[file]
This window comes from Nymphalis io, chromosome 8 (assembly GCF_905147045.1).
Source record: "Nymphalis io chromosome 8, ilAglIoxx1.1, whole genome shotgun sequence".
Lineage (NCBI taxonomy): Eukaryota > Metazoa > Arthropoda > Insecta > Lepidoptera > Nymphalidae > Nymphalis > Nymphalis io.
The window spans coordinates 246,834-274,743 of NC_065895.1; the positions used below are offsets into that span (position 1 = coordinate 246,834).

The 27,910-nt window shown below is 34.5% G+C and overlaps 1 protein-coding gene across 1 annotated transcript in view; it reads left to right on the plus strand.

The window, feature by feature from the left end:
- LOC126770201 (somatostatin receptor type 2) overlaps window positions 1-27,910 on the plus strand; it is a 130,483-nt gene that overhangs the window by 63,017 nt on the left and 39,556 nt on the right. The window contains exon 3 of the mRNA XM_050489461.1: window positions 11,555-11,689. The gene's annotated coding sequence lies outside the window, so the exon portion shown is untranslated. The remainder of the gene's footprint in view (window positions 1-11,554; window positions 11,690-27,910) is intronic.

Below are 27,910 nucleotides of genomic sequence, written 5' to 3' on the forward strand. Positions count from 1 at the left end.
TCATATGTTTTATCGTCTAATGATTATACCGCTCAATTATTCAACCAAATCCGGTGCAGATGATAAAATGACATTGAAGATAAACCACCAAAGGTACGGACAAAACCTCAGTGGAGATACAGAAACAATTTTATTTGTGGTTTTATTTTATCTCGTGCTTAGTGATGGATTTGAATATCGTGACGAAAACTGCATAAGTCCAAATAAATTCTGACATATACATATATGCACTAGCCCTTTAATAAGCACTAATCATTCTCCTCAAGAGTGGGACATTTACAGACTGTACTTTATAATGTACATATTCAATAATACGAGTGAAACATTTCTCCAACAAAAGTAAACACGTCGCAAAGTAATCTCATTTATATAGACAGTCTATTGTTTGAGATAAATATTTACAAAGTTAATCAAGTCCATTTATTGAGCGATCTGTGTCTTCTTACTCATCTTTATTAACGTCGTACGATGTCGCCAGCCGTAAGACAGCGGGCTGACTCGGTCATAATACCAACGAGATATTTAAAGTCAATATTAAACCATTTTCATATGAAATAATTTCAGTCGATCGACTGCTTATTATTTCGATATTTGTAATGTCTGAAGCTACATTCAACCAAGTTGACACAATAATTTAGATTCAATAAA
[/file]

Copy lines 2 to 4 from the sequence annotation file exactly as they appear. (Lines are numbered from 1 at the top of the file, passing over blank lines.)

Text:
Source record: "Nymphalis io chromosome 8, ilAglIoxx1.1, whole genome shotgun sequence".
Lineage (NCBI taxonomy): Eukaryota > Metazoa > Arthropoda > Insecta > Lepidoptera > Nymphalidae > Nymphalis > Nymphalis io.
The window spans coordinates 246,834-274,743 of NC_065895.1; the positions used below are offsets into that span (position 1 = coordinate 246,834).